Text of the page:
12 of 13 people found the following review helpful
HASH(0x9accc678) out of 5 stars Good book. 25 Jan. 2004
By K Scheffler - Published on
Format: Paperback
Several years ago, Hope Edelman wrote a book that was supposed to help women deal with the loss of a mother. She did this so that other women would not have to go through the ordeal she did. Specifically, the ordeal of not having an adequate reference for dealing with such a tragedy.
Her efforts resulted in the widely popular Motherless Daughters.
With the publication of the book came a flood of letters from women who wanted to share their own experiences with Edelman.
In response, Edelman has compiled many of these letters into the compact Letters from Motherless Daughters. The purpose of this book is to show the many ways in which women have come to deal with their tragic losses.
After reading letter upon letter, I too realized something that she claimed she was at first unaware of: one never gets over the loss of an important person. All one can do is either choose to mourn and dwell on the past, or choose to grow from the loss and continue on with life.
Many of the letters are poignant, while others are heart-wrenching. Yet others display a true sense of courage, while some reflect the confusion and agony that has invaded the daughter's life.
Reading such letters is beneficial to a certain degree--they open one's eyes to the bitter reality of dealing with death, and they allow one to see that others have also experiences similar feelings.
Although these letters do serve a crucial purpose, they are only letters. Nothing can truly dissipate the trauma of enduring the loss of a mother--it is something that no one can ever be fully prepaired for.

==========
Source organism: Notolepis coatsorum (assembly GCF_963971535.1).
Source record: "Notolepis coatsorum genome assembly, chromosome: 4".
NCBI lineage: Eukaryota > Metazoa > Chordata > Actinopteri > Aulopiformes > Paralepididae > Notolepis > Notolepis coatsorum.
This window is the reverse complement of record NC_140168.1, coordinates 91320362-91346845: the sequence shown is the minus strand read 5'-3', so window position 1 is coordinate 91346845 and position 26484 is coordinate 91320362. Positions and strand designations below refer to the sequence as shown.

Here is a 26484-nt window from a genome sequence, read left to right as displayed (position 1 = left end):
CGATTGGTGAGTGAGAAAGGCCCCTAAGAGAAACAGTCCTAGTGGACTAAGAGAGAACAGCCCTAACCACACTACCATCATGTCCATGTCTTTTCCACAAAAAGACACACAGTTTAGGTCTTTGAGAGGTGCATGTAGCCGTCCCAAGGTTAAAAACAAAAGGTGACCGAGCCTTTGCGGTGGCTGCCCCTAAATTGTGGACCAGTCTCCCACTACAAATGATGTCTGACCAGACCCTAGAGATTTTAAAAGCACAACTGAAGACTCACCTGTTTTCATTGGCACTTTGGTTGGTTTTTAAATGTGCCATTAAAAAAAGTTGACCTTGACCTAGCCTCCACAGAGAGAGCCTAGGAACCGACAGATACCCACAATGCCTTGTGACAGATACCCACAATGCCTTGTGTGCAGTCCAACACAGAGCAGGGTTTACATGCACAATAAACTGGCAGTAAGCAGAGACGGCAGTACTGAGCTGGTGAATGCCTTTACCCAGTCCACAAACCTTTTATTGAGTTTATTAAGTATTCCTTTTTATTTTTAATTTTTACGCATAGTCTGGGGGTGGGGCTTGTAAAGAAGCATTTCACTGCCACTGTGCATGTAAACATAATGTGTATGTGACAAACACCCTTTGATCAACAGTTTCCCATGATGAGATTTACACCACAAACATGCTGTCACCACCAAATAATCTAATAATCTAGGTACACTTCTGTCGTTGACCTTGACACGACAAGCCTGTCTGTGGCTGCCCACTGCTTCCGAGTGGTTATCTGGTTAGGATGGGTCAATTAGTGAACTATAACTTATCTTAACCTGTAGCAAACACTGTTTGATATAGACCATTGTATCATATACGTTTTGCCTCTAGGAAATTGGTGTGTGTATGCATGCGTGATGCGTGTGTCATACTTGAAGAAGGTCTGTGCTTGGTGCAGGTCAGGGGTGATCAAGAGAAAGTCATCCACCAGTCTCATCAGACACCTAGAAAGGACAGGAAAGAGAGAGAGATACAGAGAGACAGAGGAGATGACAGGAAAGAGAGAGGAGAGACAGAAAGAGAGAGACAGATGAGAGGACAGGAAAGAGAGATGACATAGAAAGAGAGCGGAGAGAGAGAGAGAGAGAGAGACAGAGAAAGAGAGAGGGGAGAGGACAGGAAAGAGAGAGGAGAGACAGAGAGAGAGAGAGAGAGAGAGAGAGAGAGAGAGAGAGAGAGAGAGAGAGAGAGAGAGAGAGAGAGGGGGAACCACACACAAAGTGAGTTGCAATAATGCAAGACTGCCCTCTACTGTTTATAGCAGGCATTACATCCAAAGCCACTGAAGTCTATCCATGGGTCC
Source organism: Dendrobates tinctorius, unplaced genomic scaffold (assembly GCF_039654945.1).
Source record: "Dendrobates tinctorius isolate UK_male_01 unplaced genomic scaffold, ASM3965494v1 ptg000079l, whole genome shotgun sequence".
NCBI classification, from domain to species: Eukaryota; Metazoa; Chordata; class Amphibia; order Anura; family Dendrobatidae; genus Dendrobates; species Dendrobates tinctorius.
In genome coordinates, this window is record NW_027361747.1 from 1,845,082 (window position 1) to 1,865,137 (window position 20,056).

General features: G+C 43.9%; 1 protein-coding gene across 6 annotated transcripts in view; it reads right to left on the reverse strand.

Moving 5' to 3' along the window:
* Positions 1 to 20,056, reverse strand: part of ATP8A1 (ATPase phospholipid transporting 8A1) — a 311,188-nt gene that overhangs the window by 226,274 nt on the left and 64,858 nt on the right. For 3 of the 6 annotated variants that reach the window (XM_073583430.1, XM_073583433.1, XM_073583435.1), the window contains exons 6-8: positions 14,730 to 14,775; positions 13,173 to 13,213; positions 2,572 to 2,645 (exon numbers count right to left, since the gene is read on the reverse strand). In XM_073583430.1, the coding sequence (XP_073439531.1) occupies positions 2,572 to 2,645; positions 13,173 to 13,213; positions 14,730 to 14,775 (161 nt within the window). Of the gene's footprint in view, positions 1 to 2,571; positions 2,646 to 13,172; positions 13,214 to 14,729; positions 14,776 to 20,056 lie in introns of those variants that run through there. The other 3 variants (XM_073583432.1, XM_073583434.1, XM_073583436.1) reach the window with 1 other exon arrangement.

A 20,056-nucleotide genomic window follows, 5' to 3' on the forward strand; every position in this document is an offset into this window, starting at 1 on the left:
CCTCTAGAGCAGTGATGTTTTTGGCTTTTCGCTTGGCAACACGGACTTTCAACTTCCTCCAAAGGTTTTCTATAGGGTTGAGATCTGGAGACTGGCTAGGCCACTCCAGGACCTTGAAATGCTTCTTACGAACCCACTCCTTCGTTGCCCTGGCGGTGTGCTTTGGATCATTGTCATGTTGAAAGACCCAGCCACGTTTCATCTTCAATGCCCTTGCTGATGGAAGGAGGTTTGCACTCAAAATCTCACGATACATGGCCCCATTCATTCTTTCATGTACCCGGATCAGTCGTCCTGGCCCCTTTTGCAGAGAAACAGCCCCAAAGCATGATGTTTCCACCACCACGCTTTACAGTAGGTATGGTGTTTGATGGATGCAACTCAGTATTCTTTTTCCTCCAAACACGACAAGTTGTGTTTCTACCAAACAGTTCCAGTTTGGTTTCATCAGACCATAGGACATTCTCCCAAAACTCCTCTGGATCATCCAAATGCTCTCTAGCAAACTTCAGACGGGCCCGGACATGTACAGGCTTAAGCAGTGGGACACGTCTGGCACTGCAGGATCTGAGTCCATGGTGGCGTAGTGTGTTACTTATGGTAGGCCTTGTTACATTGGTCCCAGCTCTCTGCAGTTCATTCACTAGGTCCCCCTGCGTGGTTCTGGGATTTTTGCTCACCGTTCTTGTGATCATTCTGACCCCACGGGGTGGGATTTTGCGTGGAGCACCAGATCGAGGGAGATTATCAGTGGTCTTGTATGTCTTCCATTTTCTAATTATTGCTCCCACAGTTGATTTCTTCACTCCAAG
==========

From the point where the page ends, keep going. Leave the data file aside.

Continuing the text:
Letters from Motherless Daughters is a book whose value has to be discovered by the person reading it.
6 of 6 people found the following review helpful
HASH(0x9accbe7c) out of 5 stars Very powerful 10 April 1998
By A Customer - Published on
Format: Paperback
It will be 12 years in Aug since my mother died of cancer. I was in denial for a couple of years. I could not speak her name or hear her name, even though I wanted so badly to talk about her, without going into a crying jag. I was 20 and had to go through very important events and stages in my life without my mother. About 4 years ago my mother-in-law gave me a book Motherless Daughters. I think I cried through the whole book. It has been a very important part of my healing process. I am not alone and I am not crazy! Not a day goes by that I don't think about Mom and the love she had for me. She is my guardian angel.
5 of 5 people found the following review helpful
HASH(0x9accc264) out of 5 stars Trying to pick up the pieces after a loss... 27 Mar. 1998
By A Customer - Published on
Format: Hardcover
When my mom died, I could not function. I was
in shock. I spent days staring out a window
thinking about all of the "what if's", and
playing the whole scene over and over in my
head torturing myself. I had a family to take
care of, but when my mom died, I could not
think of anything but my best friend, my mom.

I knew my family needed me, so I tried to get
some information on people who are grieving
after losing a parent. I went to a six week
grief program/ support group for help and, I read many books. But the one that helped me the
most was "Motherless Daughters".
It comforted me to read about others who have
gone through a simalar loss.

It has been 10 months since my mom has died. I
still miss and think about her every single
day, but I am able to take care of my family
and slowly enjoy life again. It will take a
long time to heal I am sure, but when I am
feeling blue, I take out my book and start
I love you Mom, Love Diana